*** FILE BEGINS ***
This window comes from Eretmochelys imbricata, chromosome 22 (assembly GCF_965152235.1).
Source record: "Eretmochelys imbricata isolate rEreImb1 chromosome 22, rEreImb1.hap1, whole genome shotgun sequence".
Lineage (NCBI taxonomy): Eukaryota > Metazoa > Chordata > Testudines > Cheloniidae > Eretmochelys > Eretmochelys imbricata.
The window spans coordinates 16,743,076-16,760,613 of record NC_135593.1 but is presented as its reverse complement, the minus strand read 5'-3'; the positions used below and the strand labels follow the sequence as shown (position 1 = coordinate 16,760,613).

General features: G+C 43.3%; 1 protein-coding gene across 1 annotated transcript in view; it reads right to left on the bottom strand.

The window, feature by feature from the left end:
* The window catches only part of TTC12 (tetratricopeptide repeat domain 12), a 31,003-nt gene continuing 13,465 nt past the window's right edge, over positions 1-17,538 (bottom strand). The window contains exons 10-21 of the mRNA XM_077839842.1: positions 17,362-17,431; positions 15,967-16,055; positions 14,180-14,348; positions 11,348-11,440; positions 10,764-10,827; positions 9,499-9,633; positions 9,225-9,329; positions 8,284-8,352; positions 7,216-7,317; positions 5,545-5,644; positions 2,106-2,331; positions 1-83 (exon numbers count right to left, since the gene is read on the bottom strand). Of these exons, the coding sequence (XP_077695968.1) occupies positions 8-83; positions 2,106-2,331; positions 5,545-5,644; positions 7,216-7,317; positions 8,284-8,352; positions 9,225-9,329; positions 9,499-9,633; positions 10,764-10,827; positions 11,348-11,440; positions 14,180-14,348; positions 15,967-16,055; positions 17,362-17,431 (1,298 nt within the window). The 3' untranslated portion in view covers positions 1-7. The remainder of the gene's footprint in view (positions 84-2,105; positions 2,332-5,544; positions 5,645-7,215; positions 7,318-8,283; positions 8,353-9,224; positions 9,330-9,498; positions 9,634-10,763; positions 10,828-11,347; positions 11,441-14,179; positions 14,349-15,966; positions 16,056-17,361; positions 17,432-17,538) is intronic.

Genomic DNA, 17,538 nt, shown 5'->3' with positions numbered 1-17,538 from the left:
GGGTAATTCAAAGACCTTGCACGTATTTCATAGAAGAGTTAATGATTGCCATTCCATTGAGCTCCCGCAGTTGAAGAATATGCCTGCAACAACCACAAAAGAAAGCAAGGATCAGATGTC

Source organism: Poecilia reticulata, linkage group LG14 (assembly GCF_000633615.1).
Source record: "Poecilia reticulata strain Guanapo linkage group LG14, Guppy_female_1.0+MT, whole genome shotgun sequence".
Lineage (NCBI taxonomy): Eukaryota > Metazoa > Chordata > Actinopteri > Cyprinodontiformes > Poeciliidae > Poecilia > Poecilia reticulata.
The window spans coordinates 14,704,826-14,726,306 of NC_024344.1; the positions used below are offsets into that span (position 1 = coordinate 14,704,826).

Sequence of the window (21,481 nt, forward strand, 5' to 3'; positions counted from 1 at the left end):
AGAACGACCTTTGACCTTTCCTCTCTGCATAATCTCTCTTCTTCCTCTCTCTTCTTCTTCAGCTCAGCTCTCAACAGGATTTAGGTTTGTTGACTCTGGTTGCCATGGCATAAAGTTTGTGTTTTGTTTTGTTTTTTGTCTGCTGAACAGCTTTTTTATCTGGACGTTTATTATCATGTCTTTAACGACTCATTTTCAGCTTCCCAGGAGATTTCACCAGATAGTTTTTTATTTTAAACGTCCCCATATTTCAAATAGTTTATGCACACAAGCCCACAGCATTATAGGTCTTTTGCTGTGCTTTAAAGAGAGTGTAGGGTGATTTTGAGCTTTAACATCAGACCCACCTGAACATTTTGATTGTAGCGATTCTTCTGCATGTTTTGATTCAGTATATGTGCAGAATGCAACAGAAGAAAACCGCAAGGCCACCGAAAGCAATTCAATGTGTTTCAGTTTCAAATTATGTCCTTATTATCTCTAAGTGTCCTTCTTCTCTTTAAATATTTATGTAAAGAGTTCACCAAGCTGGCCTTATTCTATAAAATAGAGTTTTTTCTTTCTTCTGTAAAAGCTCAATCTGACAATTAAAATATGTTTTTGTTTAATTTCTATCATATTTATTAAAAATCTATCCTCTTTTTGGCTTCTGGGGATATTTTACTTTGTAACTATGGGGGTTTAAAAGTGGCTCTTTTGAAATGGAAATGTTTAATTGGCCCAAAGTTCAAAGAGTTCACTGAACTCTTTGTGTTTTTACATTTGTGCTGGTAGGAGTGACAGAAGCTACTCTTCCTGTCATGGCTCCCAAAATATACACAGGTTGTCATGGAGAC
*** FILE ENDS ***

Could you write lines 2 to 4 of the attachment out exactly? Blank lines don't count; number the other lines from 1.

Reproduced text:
Source record: "Eretmochelys imbricata isolate rEreImb1 chromosome 22, rEreImb1.hap1, whole genome shotgun sequence".
Lineage (NCBI taxonomy): Eukaryota > Metazoa > Chordata > Testudines > Cheloniidae > Eretmochelys > Eretmochelys imbricata.
The window spans coordinates 16,743,076-16,760,613 of record NC_135593.1 but is presented as its reverse complement, the minus strand read 5'-3'; the positions used below and the strand labels follow the sequence as shown (position 1 = coordinate 16,760,613).